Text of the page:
The Hagakure: Duty Beyond Contrivance
by Donavon L Riley


 “It is a wretched thing that the young men of today are so contriving and so proud of their material possessions. Men with contriving hearts are lacking in duty.” — Yamamoto Tsunetomo, Hagakure


The Trap of Contrivance

In the United States, in a culture shaped by consumerism and the relentless pursuit of success, the term “contriving hearts” emanates with a haunting resonance. Young men, and indeed individuals of all ages, often allow themselves to become ensnared in the pursuit of material possessions, their lives molded by the belief that tangible wealth equates to success and fulfillment.

The modern desire to acquire and showcase material wealth, from an ethical standpoint, is a questionable pursuit, but when it becomes a person’s sole focus, it  overshadows deeper, more profound aspects of human existence. The Hagakure reminds us that a contriving heart, fixated solely on accumulating possessions and external markers of success, is a wretched state. It suggests a spiritual impoverishment, a loss of connection with God and therefore, with higher ideals, and a neglect of one’s fundamental duties as a citizen, which is helping to better the lives of others.

The Hollow Victory of Material Pride

Material possessions, while providing comfort and convenience, should not define one’s identity or sense of accomplishment. The time-tested wisdom presented to the reader in the Hagakure challenges the prevailing narrative that measures success solely by the accumulation of wealth or possessions. It asserts that when material pride becomes the sole metric of one’s worth, a hollowness pervades even the most opulent existence.

Consider a man with overflowing coffers but an empty soul. The grandeur of his possessions, though impressive, fails to fill the void left by a lack of duty, purpose, and a deeper connection to God and other people. The Hagakure speaks to the futility of a life solely built upon the scaffolding of material wealth, emphasizing that true fulfillment arises from fulfilling one’s duty to self, society, and the greater whole.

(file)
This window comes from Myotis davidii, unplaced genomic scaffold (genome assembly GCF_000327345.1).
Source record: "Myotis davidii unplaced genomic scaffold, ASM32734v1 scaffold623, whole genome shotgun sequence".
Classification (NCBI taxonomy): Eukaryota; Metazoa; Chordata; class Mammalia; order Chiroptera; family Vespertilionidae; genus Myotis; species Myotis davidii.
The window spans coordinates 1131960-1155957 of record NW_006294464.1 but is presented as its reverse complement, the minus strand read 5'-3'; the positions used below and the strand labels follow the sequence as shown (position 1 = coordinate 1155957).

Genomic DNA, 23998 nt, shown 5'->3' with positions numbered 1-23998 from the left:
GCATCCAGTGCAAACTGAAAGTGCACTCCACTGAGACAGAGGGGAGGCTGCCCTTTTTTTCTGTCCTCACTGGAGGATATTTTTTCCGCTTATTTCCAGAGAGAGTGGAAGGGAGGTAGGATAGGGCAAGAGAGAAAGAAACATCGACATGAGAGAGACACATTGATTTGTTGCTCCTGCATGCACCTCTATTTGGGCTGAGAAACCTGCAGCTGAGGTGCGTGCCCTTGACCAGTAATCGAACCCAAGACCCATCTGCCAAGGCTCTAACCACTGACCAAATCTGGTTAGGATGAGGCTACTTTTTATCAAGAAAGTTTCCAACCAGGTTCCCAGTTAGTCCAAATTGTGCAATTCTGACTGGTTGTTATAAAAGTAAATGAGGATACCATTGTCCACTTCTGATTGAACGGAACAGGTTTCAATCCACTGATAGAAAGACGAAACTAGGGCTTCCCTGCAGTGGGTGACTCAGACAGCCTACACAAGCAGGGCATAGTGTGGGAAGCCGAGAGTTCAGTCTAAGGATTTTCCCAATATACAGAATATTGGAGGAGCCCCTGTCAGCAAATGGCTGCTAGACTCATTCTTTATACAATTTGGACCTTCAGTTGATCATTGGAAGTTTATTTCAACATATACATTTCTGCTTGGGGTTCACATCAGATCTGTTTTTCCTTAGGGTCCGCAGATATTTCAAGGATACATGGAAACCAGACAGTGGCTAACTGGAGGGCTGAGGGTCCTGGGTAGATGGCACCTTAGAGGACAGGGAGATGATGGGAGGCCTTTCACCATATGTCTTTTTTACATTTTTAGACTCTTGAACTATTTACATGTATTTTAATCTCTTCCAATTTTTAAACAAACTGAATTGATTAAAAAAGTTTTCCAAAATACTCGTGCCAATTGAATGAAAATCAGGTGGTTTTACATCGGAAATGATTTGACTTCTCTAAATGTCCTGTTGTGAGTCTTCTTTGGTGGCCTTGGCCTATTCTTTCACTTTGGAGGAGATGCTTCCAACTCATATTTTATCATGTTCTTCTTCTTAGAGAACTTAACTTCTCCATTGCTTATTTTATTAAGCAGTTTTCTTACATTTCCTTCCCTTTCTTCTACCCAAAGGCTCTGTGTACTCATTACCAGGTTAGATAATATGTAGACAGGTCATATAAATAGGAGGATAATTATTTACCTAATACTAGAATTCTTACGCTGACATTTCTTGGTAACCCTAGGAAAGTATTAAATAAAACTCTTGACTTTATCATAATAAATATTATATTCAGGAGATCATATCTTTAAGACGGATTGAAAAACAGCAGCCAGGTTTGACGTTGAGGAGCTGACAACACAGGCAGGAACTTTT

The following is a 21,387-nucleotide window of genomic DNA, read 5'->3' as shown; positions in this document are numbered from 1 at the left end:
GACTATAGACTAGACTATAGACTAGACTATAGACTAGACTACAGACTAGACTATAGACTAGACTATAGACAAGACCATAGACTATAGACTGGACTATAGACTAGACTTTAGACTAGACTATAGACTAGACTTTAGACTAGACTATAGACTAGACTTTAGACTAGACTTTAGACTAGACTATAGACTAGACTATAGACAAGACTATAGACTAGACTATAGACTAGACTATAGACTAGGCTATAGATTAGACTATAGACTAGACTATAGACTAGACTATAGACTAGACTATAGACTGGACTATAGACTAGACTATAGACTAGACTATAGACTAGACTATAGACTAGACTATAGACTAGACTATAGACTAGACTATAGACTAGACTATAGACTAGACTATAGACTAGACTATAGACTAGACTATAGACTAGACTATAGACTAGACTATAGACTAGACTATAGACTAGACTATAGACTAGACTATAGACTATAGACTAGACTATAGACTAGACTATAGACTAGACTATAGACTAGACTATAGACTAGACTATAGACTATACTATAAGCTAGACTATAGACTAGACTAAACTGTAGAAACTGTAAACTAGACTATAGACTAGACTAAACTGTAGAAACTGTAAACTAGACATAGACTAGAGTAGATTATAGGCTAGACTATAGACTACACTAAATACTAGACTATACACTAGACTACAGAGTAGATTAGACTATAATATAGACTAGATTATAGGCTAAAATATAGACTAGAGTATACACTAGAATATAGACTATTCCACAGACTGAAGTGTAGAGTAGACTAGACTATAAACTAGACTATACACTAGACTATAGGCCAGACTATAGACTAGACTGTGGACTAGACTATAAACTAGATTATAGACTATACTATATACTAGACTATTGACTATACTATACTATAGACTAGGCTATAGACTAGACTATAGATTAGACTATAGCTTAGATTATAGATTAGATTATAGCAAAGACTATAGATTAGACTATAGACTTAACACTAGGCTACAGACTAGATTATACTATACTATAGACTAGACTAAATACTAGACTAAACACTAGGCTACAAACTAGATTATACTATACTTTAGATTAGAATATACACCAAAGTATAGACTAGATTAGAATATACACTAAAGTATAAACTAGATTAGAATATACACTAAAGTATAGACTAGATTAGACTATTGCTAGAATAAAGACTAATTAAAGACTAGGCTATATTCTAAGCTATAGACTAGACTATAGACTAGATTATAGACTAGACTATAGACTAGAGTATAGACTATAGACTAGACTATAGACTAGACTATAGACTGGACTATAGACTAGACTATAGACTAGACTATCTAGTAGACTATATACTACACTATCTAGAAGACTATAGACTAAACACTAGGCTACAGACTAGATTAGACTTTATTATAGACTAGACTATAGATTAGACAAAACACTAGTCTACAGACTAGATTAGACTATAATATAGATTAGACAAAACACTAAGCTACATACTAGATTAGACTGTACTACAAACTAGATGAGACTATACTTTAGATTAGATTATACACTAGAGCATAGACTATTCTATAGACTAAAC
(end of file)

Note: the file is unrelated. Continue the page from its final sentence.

Duty Beyond the Superficial

The contrasting notion in the quote is the assertion that men with contriving hearts are lacking in duty. Here, “duty” transcends the mundane tasks of daily life; it encapsulates a profound responsibility to one’s self and society. Duty, in the samurai ethos, is not a burdensome obligation but a sacred calling that imbues life with meaning and purpose.

In the context of the Hagakure, duty involves a commitment to principles, honor, and service to others. It beckons individuals to transcend the superficial pursuits of a contriving heart and embrace a more profound sense of responsibility. This duty is not born out of coercion but emerges as a natural consequence of understanding one’s role in the warp and weft of daily life.

Cultivating a Sense of Duty

The path to embracing duty requires intentional steps and a shift in perspective. Here are practical ways to cultivate a sense of duty in the modern context:

  • Reflect on Values: Take time to identify and reflect on personal values. What principles guide your actions? Aligning with deeply held values forms the foundation of a sense of duty.
  • Serve Others: Engage in acts of service to others, whether through volunteering, mentoring, or simply offering a helping hand. Acts of kindness not only benefit others but also foster a sense of duty and interconnectedness.
  • Continuous Learning: Cultivate a commitment to continuous learning and personal development. Whether through formal education, self-directed study, or experiential learning, this commitment honors the duty to oneself.
  • Lead with Integrity: If in a position of leadership, prioritize ethical decision-making. Leaders with a sense of duty prioritize the well-being of their teams and the broader community over short-term gains.

Rediscovering the Samurai Code for Modern Life

The wisdom of the Hagakure shines as a guiding light, urging individuals to transcend the trappings of a contriving heart. The pursuit of material possessions becomes wretched when divorced from a sense of duty. Duty, according to Yamamoto Tsunetomo, extends beyond the self, intertwining personal fulfillment with societal well-being.

The challenge for the modern individual, then, is to heed this call to duty, to recognize that true success emanates not from the abundance of possessions but from a life dedicated to principles, service, and a higher purpose. As we navigate the complexities of the 21st century, the wisdom of the Hagakure invites us to rediscover the timeless code of duty, infusing our lives with meaning, and contributing to a world where the pursuit of true success transcends the superficial allure of material wealth.

By Donovan Riley

Donavon Riley is a Lutheran pastor, conference speaker, author, and contributing writer for 1517. He is also a co-host of Banned Books and Warrior Priest podcasts. He is the author of the book, "Crucifying Religion” and “The Withertongue Emails.” He is also a contributing author to "The Sinner/Saint Devotional: 60 Days in the Psalms" and "Theology of the Cross".

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